I will post some pictures of my experiments ...
     

Offline Mk1

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Re: Working Air Battery
« Reply #160 on: July 07, 2010, 09:25:54 PM »
@all

Guys have a look a this fire from a potato.

One potato emptied in the middle filed with salt and toothpaste , 2 wire they seem the same material , so i don't thing galvanic here , 5 minute and voila enough current to start a fire , its probably a trick but if real really worth looking into .

http://wickedhowtos.com/index.php/2009/05/28/how-to-make-fire-with-a-potato-potato-battery-cotton-ball-fire/

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Re: Working Air Battery
« Reply #160 on: July 07, 2010, 09:25:54 PM »
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Offline jeanna

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Re: Working Air Battery
« Reply #161 on: July 09, 2010, 08:44:23 PM »
I have been using and loving my air batteries.
I am letting them dry out and I squirt them before each use.
They will last a very long time.

But, I think I have found 2 interesting things to add to out reservoir of knowledge.

1- These seem to INCREASE in output when I put them to use.
I have noticed this since the beginning.
If I use a 1 ohm resistor to measure the mA available to my ckt, I will watch the number go up!
This is opposite to the usual.

2- I should probably put this next one on the joule thief thread, because it has to do with how the joule thief works, I think.
In the case of adding one of these air batteries which shows around 30mA available, I cannot get a jtc to turn on more than a minimum of leds.
I checked this out using my scope, on a few high power circuits I have and the highest I could get was 28v where it was over 450 with a AAA.
So, something is becoming more clear. hmm.

thank you,

jeanna

Offline stephenafreter

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Re: Working Air Battery
« Reply #162 on: July 10, 2010, 02:50:13 PM »
@jeanna
Yes it is strange that the Joule Thief output power is very low with those batteries ...
Is there a recharging effect with normal AA batteries, or is it a problem with the meters while spikes are going back to the batteries ??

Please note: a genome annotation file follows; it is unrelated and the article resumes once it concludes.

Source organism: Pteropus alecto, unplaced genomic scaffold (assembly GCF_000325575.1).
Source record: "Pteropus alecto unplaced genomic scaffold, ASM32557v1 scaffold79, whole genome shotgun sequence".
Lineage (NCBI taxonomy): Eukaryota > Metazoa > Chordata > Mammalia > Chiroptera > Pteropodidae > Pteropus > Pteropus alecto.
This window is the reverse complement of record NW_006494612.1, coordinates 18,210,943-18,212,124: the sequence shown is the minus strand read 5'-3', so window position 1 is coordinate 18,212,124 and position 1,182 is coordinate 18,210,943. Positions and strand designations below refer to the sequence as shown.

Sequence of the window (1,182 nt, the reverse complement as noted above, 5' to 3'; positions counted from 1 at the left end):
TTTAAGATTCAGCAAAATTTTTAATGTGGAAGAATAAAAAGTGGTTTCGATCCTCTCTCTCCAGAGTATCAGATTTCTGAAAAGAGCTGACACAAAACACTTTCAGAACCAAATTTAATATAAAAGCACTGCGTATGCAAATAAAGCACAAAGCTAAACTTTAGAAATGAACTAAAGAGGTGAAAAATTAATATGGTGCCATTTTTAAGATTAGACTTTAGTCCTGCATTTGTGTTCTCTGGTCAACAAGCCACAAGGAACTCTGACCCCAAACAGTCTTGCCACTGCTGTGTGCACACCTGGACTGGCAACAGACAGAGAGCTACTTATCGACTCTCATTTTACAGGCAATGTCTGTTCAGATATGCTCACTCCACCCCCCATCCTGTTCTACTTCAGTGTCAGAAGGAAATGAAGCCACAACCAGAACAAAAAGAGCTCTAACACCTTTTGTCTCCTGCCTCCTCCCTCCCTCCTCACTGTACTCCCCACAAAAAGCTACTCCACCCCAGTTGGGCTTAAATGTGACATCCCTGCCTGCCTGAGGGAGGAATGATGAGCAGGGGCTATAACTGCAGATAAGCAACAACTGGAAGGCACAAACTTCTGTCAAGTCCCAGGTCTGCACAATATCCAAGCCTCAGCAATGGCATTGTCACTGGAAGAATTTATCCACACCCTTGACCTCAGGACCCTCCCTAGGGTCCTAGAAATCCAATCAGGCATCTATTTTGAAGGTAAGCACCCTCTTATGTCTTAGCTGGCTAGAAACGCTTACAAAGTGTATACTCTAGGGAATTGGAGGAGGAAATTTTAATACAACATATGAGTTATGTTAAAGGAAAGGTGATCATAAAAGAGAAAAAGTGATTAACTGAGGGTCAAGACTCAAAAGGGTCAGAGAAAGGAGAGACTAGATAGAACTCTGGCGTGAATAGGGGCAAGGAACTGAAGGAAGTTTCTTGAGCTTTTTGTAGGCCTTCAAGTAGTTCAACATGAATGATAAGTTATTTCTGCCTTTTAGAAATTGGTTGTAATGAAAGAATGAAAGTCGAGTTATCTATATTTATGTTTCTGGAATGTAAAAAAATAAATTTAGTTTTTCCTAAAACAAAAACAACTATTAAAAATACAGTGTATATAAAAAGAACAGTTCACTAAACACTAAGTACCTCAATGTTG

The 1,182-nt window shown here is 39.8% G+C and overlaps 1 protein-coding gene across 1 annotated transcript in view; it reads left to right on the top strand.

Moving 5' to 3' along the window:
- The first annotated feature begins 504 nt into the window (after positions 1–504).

I tried silver wire with magnesium ribbon and it's great.
Silver leaf version is faster to build, but silver coated wire makes it easy to put an outside layer around the magnesium ribbon, increasing power output.

I need to go for big size battery to get decent output power, enough to light a room ... I'll work on that  :P

PS: My first silver leaf magnesium battery is still running after almost one week. Now I have the Epson salts and my batteries should last even longer, as you demonstrated in comparing with table salt.
Thanks for sharing !

Offline DrZoidberg

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Re: Working Air Battery
« Reply #163 on: July 10, 2010, 08:15:26 PM »
I think I found a substance that can make those batteries powerfull even when dry.
"Solid gel electrodes".
These electrodes are used in medicine. They seem to be dry but they are very well conducting. I haven't found out yet what material they are made of. But that "solid gel" seems to contain a lot of moisture which it doesn't loose even when exposed to dry air for a long time. I think it's a great material for a dry air battery. The battery would perform nearly as well as a wet battery without having to add any water to it.

Offline conradelektro

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Re: Working Air Battery
« Reply #164 on: July 11, 2010, 04:59:10 PM »
@ jeanna and stephenafreter - Joule Thiefe power consumption

I measured many times the power consumption of Joule Thief circuits with a digital storage oscilloscope (measurement over a 1 Ohm resistor, 1 mV corresponds to 1 mA, see the attached picture).

One can see that a JT consumes power in a saw teeth like fashion in sync with its frequency of oscillation.

If the power consumption of a JT is measured with a digital multimeter one gets the "average power consumption".

This "average power consumption" is a useful number but one has to take into consideration that the battery must be able to supply about the double amount of the "average power consumption", not continuously but intermittently.

If for example a JT consumes on average 30 mA, the battery must have the power to supply about 60 mA. And in case the battery delivers only 30 mA maximum the JT will have a poorer output because the pulses on the coil will be truncated (in comparison with a battery that can deliver 60 mA).

Greetings, Conrad